C Liberia Clearly Focuses on Record Label

“The task is difficult, that which I know. But I am prepared to handle it,” says Berenice Mulubah.

Make history has Liberia’s first female Record Owner

By Sam Payedoo (Contributor)

Berenice Mulubah is a woman with many faces: a blogger, songwriter, author, and music entrepreneur.

Born in Liberia in the 70s, and relocated to the US later, she has never ceased to amaze people in the struggling Liberia music industry. From quitting blogging in an unfamiliar fashion to authoring one of the country’s most explicit books, and later returning to blogging, Berenice has always caused a revolution in the music industry.

This time around, she has undertaken a task many women do not dare to venture in Liberia: becoming the country's first female record label owner, C Liberia Clearly Records, which is also her stage name. 

“The task is difficult, that which I know. But I am prepared to handle it,” says Berenice. “The industry is male-dominated; thus I have to compete for space and to create my brand.” Reminded of the nature of music labels in Liberia and being the first female label owner in this era, Berenice said she’s up to the task.

“Besides, my personal mantra is ‘hard work’, and with this always at the back of my mind, I move on with what I plan to do. The record label is here to stay in Liberia and we are poised to let the world know of our vast talents.” she boasted. 

The label, she says, was founded on the principle of bringing back the music of the old days, Traditional (folk) or Gbema. Traditional or Gbema music uses vocal harmony, repetition, and call-and-response song structure, as well as such typical West African elements as ululation and the polyrhythm typical of rhythm in Sub-Saharan Africa.

Now in operation for a year, the label is home to one artiste, Milton Klechee, who was signed to resuscitate the public desire for traditional Grebo music. Milton, coincidentally, is vastly rooted in traditional music and promoted by the label to an enviable place in the Liberian music circuit. Milton already has four singles, but the most popular ones are "Yenswa BaMu "and "Kwedeh."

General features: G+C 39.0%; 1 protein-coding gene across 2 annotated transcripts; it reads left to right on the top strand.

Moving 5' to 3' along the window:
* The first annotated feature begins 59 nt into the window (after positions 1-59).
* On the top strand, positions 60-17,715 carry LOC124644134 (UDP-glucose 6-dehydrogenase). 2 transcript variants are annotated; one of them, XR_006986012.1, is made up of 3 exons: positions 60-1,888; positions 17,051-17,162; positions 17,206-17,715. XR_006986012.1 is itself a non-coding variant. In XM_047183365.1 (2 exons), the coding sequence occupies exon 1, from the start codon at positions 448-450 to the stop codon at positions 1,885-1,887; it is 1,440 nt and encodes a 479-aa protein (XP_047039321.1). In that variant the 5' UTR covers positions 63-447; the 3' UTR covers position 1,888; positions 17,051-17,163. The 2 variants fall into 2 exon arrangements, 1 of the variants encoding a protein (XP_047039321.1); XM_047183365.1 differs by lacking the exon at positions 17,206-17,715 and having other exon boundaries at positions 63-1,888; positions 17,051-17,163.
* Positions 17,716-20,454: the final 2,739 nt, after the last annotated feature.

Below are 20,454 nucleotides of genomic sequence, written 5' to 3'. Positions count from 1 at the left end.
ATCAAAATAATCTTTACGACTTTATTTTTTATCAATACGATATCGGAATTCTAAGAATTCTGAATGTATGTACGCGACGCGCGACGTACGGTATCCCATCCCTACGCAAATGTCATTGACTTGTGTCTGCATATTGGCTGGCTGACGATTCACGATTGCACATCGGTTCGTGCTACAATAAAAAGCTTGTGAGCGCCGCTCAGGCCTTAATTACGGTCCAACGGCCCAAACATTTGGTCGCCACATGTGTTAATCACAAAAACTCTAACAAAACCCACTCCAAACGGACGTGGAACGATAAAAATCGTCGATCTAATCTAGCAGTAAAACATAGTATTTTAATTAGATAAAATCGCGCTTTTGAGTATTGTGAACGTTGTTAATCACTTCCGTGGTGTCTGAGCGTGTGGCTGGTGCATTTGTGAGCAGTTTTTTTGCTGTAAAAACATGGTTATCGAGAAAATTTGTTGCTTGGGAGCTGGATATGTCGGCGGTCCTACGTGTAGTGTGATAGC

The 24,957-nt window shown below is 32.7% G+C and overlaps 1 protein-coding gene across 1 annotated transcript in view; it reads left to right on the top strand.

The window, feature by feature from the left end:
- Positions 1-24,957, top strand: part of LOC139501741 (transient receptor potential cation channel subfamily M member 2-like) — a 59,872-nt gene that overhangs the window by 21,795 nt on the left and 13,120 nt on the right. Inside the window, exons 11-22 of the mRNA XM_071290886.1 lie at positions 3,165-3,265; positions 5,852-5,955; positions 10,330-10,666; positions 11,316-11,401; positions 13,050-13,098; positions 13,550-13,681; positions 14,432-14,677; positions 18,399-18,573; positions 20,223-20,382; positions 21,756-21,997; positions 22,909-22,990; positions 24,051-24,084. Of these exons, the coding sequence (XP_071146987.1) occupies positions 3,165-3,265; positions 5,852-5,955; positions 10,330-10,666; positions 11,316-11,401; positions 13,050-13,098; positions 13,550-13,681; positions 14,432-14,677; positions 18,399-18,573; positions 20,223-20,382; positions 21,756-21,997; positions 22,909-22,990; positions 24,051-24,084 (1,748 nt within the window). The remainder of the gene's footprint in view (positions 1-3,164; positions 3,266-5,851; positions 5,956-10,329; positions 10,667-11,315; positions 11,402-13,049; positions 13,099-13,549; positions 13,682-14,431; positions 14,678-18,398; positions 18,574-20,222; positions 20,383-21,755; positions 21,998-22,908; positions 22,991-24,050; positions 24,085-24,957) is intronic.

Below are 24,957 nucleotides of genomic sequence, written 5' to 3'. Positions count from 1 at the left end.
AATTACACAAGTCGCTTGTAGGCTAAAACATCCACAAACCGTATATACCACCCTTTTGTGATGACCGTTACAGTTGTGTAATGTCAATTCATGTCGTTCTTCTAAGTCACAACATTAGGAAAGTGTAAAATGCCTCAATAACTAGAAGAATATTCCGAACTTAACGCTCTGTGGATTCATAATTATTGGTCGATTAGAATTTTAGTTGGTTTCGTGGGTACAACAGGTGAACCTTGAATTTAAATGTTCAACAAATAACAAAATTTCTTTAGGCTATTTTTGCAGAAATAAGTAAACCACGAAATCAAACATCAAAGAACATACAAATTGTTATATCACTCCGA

Upon their release, they experienced brief banger status but did not take too long to be dethroned from its spot by Afrobeats and Hipco, the two popular genres of music nowadays in Liberia.

“I’m a big fan”

Over the past decades, traditional Liberian music has ceded its number-one position to the Afrobeats genre, topping local charts, with lots of homegrown artists and even overtaking Hipco, Liberia’s form of rap music, inspired by hip-hop out of the U.S but sung in local pidgin. While Afrobeats has cracked the market in its favor, this was not the case a few years back—as there was the market for its competitor—Gbema, with lots of top-notch artists rocking the airway with hits. 

But nowadays, the situation has changed, pushing the latter to obscurity with little interest among upcoming artistes.  

 “I’m a big fan of traditional music. They are connecting and relevant today. Their melody is beautiful and it represents us, what we belong to like people,” Berenice explained. “Right now, people think that Liberia does not have its unique style of music rather following the trending style in Africa. That is wrong and that is the notion I anticipate correcting through the label records.”

Seeing a generational style of music being lost, Berenice realized that something needs to be done quickly before it is all too late.  So she quit blogging and started a record label—C Liberia Clearly to bring back the old days instead of building up the industry, with new music and new artists and ever-more new promo.